Ghost Fishing

In Fiction by

I’d just finished inspecting the bilge, rudder control, and the levels on our batteries when Captain Ellen Stubb’s voice rang out over the intercom. “Pam, I need you up here.”

In the Incentive’s wheelhouse, Stubb was bent forward in her blue and white flannel, ominous as Hokusai’s Great Wave. She was glaring at the Earth Crisis, a big, modified dive support vehicle maybe two kilometres off our stern bow. With remote subs, a saturation diving system, and a heavy crane, Crisis was newer and more robust than any other boat in the Bering Sea. She represented the future according to her corporate backers, capable of harvesting more abandoned fishing gear and plastic trash in a year than most boats could in three.

Unfortunately, this bright exemplar of sustainable capitalism was on our salvage grounds. Again. Everyone in the fleet knew Crisis had a bad habit of ignoring claim boundaries, and she seemed to violate ours more than most.

“These people don’t quit,” I said.

Stubb’s hand crashed down on the dash, scattering dust motes to the air.

“Claim jumpers don’t quit unless you make them quit.” Stubb pointed at the battery gauges. “Thought you fixed these.”

“Must be another short. I’ll track it down.”

“Fuel cells got enough juice for a hard run?”

I nodded. “As long as we’re running home.”

Stubb grabbed the sideband mic and thumbed down the talk switch. “Piper, get topside. Then come see me.”

The Incentive’s diver sounded annoyed and confused over the radio. “Captain? I’m working a big knot of ghost gear down here. I got nets, lines, even a crab pot. You want me to quit?”

Stubb’s eyes glinted hard as January ice. “Ghosts ain’t going anywhere.”

She slammed the mic back into its bracket and glanced at me. “Go give Santiago a hand on the deck. After everything’s secure, I want everyone up here for a meeting.”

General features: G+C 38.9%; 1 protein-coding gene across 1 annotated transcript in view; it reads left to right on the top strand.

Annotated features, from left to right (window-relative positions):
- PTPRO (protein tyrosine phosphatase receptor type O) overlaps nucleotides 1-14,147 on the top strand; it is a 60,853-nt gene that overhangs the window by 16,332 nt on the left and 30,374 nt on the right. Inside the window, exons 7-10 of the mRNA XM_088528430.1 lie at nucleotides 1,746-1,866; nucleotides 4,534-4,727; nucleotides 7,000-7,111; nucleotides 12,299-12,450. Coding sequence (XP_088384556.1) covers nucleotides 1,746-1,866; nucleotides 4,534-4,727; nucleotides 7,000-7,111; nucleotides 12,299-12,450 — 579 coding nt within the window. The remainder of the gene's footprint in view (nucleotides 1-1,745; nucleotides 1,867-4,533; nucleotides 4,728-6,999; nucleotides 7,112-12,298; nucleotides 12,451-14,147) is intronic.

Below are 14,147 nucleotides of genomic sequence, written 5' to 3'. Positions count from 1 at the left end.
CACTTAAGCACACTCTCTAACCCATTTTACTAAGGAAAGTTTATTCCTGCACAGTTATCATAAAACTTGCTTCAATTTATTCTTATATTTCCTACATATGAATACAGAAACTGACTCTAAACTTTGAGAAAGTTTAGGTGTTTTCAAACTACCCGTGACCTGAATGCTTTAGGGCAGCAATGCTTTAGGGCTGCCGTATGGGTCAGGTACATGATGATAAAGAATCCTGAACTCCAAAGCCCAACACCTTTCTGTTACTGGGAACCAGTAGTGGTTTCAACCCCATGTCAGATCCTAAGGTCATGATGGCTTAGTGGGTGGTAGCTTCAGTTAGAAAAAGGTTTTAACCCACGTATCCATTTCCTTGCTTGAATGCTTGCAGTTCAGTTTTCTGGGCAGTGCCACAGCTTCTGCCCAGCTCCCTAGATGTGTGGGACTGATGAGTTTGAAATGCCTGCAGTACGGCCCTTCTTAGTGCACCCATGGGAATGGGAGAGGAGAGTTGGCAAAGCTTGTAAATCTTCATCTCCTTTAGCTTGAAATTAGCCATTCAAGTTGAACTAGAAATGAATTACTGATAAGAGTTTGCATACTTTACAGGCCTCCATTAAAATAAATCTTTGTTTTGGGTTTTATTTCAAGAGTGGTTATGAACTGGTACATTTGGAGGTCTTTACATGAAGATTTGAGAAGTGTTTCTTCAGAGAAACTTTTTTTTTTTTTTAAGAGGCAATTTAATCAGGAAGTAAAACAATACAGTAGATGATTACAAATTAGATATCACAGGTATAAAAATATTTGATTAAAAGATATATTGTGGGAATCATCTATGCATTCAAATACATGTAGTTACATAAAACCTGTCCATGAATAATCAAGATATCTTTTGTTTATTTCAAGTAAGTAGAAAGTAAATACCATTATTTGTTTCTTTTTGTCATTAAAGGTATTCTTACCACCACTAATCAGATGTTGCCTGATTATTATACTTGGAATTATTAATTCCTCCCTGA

She was still glaring at the Crisis when I left.

Over two hundred years of “ghost” gear—lost fishing nets, ropes, and other recyclable polymers—littered the Bering Sea floor. At current, post-peak-oil market prices, what had once been garbage now brought in millions. Failed towns, throttled by fishing moratoriums, were being reborn as crews raced to pull “ghosts” from the sea. I’d come north after getting my MS, bursting with righteous energy, only to find that, for most, this business wasn’t about saving the planet; it was about keeping families fed and boats running.

Two years as Incentive’s engineer had tempered my ecological idealism. Still, Crisis impressed me. She was getting the job done.

Out on the deck, Santiago was checking our manila lines for rot. “Make ready for ramming speed?” He grinned, grey beard shimmering with spray around chapped lips.

“Captain ordered Piper to quit fishing. I’ve never seen her this mad.”

As if on cue, an orange lift bag surfaced with a yellow flag attached. Piper would be up in ten minutes. Four more bags followed the first one, all stuffed with recovered nylon netting, or rope, or other treasure.

Santiago clapped his hands. “Let’s salvage what we can.”

We dragged the bags from the sea until Piper surfaced. He started talking the second he got his mask off. “Rat’s nest under us must weigh a ton. We’re talking serious money.”

Santiago pointed at the Crisis. “Captain’s got other concerns.”